Quote Originally Posted by Adak View Post
    io.h certainly IS included in some modern compilers. It is no longer part of the standard for C, but it is nevertheless, included in the very latest Pelles C versions.
    Quote Originally Posted by Salem View Post
    You mean it's included as a crutch to help ancient programmers limp along without them having to relearn too much.

    Outside of your DOS world, your header file is meaningless.

  4. #19
    Lurking whiteflags's Avatar
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    >> Knowing how to use arrays is not the same as knowing how they are laid out in memory ... Knowing that arrays is basically a structure in which all elements are contiguous to each other holds merit only in such way that it is important to understand when developing algorithms.

    Well we're really splitting hairs now. Again, I think that you were making a bigger point, but in the first place there has to be "thousands of ways to store arrays" in order for what you said to be true, and that an array must be contiguous really does limit how fancy you can be.

  5. #20
    Registered User VirtualAce's Avatar
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    Maybe we are all just a bunch of cranky old coders. I find myself so resistant to change in programming partly b/c I don't see any good on the other side of the change. However, it could also be that I do not allow myself to see the good in it.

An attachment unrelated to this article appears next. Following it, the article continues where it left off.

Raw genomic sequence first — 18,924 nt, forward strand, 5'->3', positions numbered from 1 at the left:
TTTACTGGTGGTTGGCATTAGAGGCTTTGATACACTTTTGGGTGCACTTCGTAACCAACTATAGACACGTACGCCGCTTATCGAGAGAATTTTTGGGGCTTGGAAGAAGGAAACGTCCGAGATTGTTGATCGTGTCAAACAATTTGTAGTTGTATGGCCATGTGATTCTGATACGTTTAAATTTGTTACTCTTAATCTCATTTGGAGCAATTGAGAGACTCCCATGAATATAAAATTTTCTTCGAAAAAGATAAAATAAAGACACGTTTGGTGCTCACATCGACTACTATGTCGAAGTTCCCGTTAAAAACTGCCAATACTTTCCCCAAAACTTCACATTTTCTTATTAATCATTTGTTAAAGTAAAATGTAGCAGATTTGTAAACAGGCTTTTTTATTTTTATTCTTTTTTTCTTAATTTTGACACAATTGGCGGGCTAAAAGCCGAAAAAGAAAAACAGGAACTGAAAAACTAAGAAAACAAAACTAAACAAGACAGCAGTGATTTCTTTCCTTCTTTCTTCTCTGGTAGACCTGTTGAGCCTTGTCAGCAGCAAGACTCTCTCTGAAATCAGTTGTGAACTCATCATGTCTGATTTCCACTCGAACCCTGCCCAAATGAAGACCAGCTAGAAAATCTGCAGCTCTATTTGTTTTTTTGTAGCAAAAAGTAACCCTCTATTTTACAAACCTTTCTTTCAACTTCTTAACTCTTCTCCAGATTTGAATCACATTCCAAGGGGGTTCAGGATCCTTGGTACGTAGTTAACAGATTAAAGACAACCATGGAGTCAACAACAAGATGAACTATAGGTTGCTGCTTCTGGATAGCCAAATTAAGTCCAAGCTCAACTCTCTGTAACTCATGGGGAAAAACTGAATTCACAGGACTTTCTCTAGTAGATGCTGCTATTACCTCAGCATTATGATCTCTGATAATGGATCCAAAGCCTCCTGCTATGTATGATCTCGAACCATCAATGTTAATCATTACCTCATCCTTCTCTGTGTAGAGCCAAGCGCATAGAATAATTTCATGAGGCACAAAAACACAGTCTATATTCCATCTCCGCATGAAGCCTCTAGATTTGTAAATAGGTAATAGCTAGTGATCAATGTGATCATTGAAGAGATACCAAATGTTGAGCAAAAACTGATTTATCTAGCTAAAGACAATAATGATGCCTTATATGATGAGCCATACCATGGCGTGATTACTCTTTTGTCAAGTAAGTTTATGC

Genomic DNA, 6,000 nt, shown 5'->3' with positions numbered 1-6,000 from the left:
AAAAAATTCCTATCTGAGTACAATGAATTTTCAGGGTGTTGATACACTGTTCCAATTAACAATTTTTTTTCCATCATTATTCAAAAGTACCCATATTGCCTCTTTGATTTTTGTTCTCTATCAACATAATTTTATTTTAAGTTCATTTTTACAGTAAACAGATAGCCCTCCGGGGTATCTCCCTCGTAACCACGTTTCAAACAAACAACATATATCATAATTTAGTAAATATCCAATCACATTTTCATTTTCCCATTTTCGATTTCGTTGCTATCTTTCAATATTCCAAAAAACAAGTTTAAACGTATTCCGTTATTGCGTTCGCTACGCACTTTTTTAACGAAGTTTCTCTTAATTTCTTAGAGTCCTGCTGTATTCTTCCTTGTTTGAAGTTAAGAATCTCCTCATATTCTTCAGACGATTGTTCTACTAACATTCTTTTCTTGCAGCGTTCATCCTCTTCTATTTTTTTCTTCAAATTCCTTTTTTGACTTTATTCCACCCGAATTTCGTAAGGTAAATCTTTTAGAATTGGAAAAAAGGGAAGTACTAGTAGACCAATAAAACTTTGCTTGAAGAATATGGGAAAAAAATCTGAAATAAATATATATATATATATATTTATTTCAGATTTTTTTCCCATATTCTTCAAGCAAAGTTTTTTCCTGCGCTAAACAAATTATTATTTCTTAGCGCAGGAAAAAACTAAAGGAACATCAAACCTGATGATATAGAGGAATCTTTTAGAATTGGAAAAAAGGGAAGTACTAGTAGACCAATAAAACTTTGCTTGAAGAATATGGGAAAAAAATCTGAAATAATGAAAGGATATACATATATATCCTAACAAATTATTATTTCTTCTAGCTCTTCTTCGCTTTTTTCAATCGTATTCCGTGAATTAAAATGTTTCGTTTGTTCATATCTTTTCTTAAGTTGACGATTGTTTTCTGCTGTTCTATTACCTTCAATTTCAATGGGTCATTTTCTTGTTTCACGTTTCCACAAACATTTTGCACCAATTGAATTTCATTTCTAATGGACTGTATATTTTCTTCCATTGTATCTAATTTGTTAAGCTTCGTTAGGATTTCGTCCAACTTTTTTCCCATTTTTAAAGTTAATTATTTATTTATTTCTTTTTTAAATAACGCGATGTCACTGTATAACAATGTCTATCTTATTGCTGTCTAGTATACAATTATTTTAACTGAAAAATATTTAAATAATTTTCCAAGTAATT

I'm to the point that I just don't know anymore. I see lots of things changing in the world from what they used to be and computer science is no exception to that. More and more I can now understand why those older than me have always been resistant to change be it good or bad. In fact I find myself using the same types of phrases they did then to justify their digust with things being in a state of flux. Let's face it. In our modern world you cannot become attached to anything b/c tomorrow it may not be there. This could not be more true when it comes to computer languages than it is today. The minute you begin to wrap your head around a technology it is either completely overhauled or deprecated entirely.

    So apart from the programming side of things are most of us just really resistant to change? I like to think of myself as an open minded person, except when it comes to matters of my personal faith, but in all other areas I try to be as open as possible. However I find that as I grow older my brain just doesn't work that way anymore and now I need consistency and constant-ness if that is even a word.

    So back to the topic. Is teaching Java a bad thing and is it producing dumbed down programmers? I don't know. Based on my interviewer experience I would say yes but perhaps that is not representative of the typical Java programmer or college graduate. Is making languages simpler a bad thing? I honestly don't know. Will computer programming become so simple in the future that anyone will be able to do it? I don't know. Is that a good thing if it does end up like that? Again...I don't know.

    What I do know is I consistently find myself on the grumpy old man side of debates and why that is....I don't know. So in the end has cprog been overwhelmed by noobs lately? It seems that way but maybe that is b/c I've been here a long time and could probably quote the question they are about to ask. Does that make it a dumb question? Not really since most of us have answered that same question in the past with eagerness.